The Poems of TS Eliot: The Annotated Text, Volumes 1 and 2 review
Christopher Ricks and Jim McCue’s awe-inspiring and illuminating work examines the poet’s many different voices, and how he did them, writes Michael O’Loughlin
The Poems of TS Eliot: The Annotated Text, Volume I - Collected & Uncollected Poems
Edited by Christopher Ricks and Jim McCue
Faber & Faber
Some reviews of this awe-inspiring work of scholarship have paid much attention to the uncollected poems that it includes, which allegedly reveal little-known sides to TS Eliot, such as the husband erotically musing on his younger wife, and the unpleasant Harvard clubman. None of those poems is much good:
Columbo and his Caravels
They set sail from GenOHa,
Queen Isabella was aboard! –
That famous Spanish HO-AH . . .
Rather than provide any great new psychological insight they just show a poet on his time off, playing around with tonalities, the maestro banging out a tune on a banjo. The same poet who wrote those lines in the morning would, in the evening, write:
Lady, three white leopards sat under a
In the cool of the day, having fed to
On my legs my heart my liver and that
which had been contained
In the hollow round of my skull . . .
Eliot, as the original title of The Waste Land has it, does “the police in different voices” and how he constructed those voices is the real subject of these two enormous volumes of poems and commentary.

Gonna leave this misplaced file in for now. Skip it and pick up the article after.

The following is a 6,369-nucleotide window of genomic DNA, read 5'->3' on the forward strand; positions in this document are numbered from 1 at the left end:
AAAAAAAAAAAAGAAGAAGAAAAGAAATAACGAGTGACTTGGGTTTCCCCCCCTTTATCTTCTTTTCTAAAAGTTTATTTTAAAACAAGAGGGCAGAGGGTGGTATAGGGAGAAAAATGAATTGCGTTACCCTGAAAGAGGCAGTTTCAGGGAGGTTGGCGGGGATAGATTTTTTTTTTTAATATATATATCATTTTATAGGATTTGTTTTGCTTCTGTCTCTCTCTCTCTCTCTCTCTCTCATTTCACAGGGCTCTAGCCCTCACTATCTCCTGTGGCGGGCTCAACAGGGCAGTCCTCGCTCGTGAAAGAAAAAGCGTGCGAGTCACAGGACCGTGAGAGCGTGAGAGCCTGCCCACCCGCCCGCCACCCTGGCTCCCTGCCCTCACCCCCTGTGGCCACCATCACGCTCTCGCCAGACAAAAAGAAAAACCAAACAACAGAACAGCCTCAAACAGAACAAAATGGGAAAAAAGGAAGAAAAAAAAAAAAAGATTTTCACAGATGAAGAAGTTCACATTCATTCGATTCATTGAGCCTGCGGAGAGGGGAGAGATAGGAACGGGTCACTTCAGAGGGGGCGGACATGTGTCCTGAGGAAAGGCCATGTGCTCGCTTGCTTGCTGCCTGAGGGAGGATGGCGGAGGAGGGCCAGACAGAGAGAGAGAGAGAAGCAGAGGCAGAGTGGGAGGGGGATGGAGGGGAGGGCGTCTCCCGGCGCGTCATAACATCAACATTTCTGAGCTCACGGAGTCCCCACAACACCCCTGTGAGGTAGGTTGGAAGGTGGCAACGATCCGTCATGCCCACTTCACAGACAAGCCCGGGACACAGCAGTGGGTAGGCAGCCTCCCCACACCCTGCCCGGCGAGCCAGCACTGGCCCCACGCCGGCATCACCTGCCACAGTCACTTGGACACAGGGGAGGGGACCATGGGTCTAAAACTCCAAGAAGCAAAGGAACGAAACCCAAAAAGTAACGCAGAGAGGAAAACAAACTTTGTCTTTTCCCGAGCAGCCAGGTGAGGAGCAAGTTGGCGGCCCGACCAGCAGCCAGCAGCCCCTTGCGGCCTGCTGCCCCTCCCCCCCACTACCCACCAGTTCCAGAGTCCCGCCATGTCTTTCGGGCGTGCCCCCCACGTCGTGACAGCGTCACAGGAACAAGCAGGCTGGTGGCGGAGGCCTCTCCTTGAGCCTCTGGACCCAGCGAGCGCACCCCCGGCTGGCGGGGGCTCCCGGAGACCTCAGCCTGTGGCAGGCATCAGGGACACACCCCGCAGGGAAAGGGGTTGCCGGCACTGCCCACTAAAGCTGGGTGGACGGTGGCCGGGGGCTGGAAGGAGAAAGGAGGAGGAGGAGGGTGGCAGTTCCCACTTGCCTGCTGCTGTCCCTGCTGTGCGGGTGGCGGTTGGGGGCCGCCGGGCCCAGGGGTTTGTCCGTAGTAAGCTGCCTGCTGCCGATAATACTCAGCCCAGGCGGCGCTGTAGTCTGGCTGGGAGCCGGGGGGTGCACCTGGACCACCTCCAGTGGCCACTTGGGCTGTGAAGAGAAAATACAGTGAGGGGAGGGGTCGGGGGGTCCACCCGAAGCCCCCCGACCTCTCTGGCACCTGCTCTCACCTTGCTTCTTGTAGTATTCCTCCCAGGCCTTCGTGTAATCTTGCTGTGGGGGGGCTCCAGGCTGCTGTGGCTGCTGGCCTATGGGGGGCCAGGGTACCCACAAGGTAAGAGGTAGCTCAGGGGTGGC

Every Leaving Certificate student has some awareness of Eliot’s method of gathering and transforming quotes and fragments from many languages and many eras into the texture of his poems, but the degree to which he did this, precisely documented here, comes almost as a revelation. The editors are careful to state that their work is not critical as such – something Eliot made clear he didn’t want. He was reluctant at all times to give permission for his work to be set to music, or illustrated, as he felt that this in some way imposed an interpretation between the reader and the words.
Christopher Ricks and Jim McCue make clear that their aim is simply to show us the building blocks that the poem is made of, as comprehensively as they can. In this they are triumphant, and the books are a happy hunting ground for the habitual Eliot reader. For example, I was delighted to learn from a slightly tongue-in-cheek exchange with Robert Graves, quoted here, that Sweeney’s nightingales, which sang within the bloody wood when Agamemnon cried aloud, are actually not to be found anywhere near the bath house in Argos where Agamenon was murdered but are imported from the groves of the Furies at Colonnus, as described by Sophocles.
Another, more significant detail, perhaps, is in the commentary on Burbank with a Baedeker: Bleistein with a Cigar, with its often discussed lines:
The rats are underneath the piles.
The Jew is underneath the lot.
Money in furs . . .
From Ricks and McCue we learn that Eliot’s native city of St Louis, Missouri, was founded as a fur-trading post and at the time of his childhood had the world’s largest trade in furs, thus associated in Eliot’s mind more with money than with Venus.